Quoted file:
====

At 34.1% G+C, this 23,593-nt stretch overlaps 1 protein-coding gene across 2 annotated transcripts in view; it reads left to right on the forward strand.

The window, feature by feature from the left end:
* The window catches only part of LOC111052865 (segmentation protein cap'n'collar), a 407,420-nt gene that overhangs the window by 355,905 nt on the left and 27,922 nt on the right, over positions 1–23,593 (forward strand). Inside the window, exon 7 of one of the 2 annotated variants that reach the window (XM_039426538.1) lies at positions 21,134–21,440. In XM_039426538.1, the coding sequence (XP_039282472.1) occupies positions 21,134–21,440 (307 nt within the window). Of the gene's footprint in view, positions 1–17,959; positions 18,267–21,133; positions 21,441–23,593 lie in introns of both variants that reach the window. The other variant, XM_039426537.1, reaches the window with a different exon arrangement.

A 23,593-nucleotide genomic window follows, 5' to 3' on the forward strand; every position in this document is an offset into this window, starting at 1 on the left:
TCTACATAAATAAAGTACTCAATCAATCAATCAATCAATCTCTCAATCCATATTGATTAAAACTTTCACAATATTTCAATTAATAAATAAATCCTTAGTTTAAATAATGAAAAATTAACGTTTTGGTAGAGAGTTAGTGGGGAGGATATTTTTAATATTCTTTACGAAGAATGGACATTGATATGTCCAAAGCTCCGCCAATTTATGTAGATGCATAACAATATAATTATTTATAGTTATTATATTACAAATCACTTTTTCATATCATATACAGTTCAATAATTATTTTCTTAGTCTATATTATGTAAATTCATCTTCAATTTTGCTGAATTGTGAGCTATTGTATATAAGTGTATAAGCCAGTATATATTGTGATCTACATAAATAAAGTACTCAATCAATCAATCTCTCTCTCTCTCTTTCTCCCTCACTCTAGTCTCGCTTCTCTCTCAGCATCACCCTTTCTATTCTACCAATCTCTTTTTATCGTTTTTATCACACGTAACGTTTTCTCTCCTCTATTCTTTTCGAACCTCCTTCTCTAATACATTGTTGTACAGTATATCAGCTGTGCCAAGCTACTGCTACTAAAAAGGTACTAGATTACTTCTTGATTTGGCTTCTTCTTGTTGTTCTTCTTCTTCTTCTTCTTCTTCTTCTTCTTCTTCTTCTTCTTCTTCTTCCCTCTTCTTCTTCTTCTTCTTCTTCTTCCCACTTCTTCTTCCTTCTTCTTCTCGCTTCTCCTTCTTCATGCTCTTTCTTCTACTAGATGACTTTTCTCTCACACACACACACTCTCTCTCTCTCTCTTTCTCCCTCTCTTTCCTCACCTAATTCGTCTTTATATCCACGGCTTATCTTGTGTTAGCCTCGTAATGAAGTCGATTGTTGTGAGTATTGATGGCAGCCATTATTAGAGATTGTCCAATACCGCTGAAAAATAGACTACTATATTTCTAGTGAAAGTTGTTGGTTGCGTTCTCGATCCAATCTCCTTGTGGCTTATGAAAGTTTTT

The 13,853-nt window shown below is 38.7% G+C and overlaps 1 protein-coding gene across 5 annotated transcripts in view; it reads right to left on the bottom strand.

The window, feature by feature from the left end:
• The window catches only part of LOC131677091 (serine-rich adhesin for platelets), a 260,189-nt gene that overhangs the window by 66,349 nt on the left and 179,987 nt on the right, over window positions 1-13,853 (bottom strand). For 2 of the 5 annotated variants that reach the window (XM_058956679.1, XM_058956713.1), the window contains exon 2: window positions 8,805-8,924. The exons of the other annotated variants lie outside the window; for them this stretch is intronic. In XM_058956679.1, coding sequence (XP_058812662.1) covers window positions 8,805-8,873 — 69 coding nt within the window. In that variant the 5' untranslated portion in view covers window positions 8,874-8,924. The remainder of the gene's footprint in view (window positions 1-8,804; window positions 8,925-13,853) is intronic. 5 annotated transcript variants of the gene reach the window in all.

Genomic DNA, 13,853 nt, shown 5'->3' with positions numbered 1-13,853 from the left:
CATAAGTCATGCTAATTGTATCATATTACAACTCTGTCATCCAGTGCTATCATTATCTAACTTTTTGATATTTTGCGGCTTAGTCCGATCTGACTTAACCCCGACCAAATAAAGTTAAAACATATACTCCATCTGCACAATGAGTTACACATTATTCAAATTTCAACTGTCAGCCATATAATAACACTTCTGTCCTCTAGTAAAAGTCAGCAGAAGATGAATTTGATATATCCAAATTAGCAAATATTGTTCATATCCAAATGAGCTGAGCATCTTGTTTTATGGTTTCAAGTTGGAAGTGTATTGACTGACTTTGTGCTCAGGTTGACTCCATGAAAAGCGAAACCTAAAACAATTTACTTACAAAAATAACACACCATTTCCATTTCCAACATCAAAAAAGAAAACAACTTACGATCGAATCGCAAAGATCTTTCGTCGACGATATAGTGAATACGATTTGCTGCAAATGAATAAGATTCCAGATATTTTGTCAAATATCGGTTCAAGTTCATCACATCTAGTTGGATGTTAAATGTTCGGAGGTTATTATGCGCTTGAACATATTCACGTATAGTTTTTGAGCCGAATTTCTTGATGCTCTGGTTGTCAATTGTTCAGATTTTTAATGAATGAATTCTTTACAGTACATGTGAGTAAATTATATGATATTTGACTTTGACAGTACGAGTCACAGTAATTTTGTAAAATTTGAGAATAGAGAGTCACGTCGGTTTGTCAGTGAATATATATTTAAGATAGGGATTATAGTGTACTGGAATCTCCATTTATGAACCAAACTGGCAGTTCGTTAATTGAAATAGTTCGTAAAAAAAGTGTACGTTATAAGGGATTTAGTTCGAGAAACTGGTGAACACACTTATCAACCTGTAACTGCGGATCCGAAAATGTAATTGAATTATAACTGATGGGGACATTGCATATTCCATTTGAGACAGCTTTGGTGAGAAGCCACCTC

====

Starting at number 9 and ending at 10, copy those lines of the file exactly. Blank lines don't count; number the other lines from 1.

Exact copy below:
Genomic DNA, 13,853 nt, shown 5'->3' with positions numbered 1-13,853 from the left:
CATAAGTCATGCTAATTGTATCATATTACAACTCTGTCATCCAGTGCTATCATTATCTAACTTTTTGATATTTTGCGGCTTAGTCCGATCTGACTTAACCCCGACCAAATAAAGTTAAAACATATACTCCATCTGCACAATGAGTTACACATTATTCAAATTTCAACTGTCAGCCATATAATAACACTTCTGTCCTCTAGTAAAAGTCAGCAGAAGATGAATTTGATATATCCAAATTAGCAAATATTGTTCATATCCAAATGAGCTGAGCATCTTGTTTTATGGTTTCAAGTTGGAAGTGTATTGACTGACTTTGTGCTCAGGTTGACTCCATGAAAAGCGAAACCTAAAACAATTTACTTACAAAAATAACACACCATTTCCATTTCCAACATCAAAAAAGAAAACAACTTACGATCGAATCGCAAAGATCTTTCGTCGACGATATAGTGAATACGATTTGCTGCAAATGAATAAGATTCCAGATATTTTGTCAAATATCGGTTCAAGTTCATCACATCTAGTTGGATGTTAAATGTTCGGAGGTTATTATGCGCTTGAACATATTCACGTATAGTTTTTGAGCCGAATTTCTTGATGCTCTGGTTGTCAATTGTTCAGATTTTTAATGAATGAATTCTTTACAGTACATGTGAGTAAATTATATGATATTTGACTTTGACAGTACGAGTCACAGTAATTTTGTAAAATTTGAGAATAGAGAGTCACGTCGGTTTGTCAGTGAATATATATTTAAGATAGGGATTATAGTGTACTGGAATCTCCATTTATGAACCAAACTGGCAGTTCGTTAATTGAAATAGTTCGTAAAAAAAGTGTACGTTATAAGGGATTTAGTTCGAGAAACTGGTGAACACACTTATCAACCTGTAACTGCGGATCCGAAAATGTAATTGAATTATAACTGATGGGGACATTGCATATTCCATTTGAGACAGCTTTGGTGAGAAGCCACCTC